Convention center hotel back on track: A judge unexpectedly dismissed JBG's lawsuit over the convention center hotel, which was delaying the 1,167-room project; now it could break ground as soon as late May. (WBJ, Post)

Exurbs become "gated ghettos": A gated community at the far edge of the Los Angeles area, 88 miles from downtown and 35-40 miles from Riverside and San Bernardino, has turned into a "gated ghetto" as banks foreclose and many properties go vacant, while many others become cheap rentals. Not asked: how will the new residents get to work? Will commuter buses get more crowded? (LA Times, Ben Ross)

Ped hit at Wisconsin and M: A driver hit and seriously injured an elderly pedestrian in Georgetown last night. Georgetown Voice editor Iris Kim witnessed the accident and said the pedestrian was not crossing with the light. (Georgetown Voice, Scott C.)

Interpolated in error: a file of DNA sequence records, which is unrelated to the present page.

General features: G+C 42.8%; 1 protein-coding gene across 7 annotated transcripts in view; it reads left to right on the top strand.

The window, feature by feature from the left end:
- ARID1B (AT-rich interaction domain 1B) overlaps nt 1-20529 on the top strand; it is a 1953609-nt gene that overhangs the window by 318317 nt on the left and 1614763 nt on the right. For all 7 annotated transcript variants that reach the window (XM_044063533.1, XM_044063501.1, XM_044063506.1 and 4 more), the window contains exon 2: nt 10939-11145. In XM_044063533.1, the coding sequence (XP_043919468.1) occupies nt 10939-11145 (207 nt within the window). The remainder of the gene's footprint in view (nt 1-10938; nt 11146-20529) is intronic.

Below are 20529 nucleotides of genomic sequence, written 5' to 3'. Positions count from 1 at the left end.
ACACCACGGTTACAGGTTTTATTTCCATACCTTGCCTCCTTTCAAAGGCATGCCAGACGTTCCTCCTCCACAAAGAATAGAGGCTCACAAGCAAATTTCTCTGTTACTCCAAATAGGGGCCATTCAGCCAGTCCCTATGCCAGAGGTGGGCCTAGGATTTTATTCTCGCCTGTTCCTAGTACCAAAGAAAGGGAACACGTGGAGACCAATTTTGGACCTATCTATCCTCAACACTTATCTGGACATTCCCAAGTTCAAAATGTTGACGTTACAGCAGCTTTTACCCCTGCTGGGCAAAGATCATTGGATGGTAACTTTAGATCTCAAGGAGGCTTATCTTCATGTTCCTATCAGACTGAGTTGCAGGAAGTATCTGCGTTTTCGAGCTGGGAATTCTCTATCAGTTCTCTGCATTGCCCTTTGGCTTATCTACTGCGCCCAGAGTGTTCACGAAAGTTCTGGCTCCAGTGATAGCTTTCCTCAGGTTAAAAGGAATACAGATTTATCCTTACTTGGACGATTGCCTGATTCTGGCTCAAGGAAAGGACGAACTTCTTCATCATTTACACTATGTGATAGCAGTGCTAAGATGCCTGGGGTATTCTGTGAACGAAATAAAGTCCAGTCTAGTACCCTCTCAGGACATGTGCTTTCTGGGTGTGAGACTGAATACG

Stroll and circulate freely: As promised, following Ken Archer's experiences, the Circulator has formally changed its rules to allow strollers. Only smaller strollers are allowed, and only if the "priority area" is not already occupied by people with disabilities or seniors with walkers.

Blogging transit agencies: LACMTA reviews eight blogs run by transit agencies besides their own. They're all west of the Missisippi. (The Source, Matt')

Give us our squares: DC Metrocentric laments the sad state of many DC federal parks' maintenance and asks the frequent question of why small city squares should be federally controlled at all.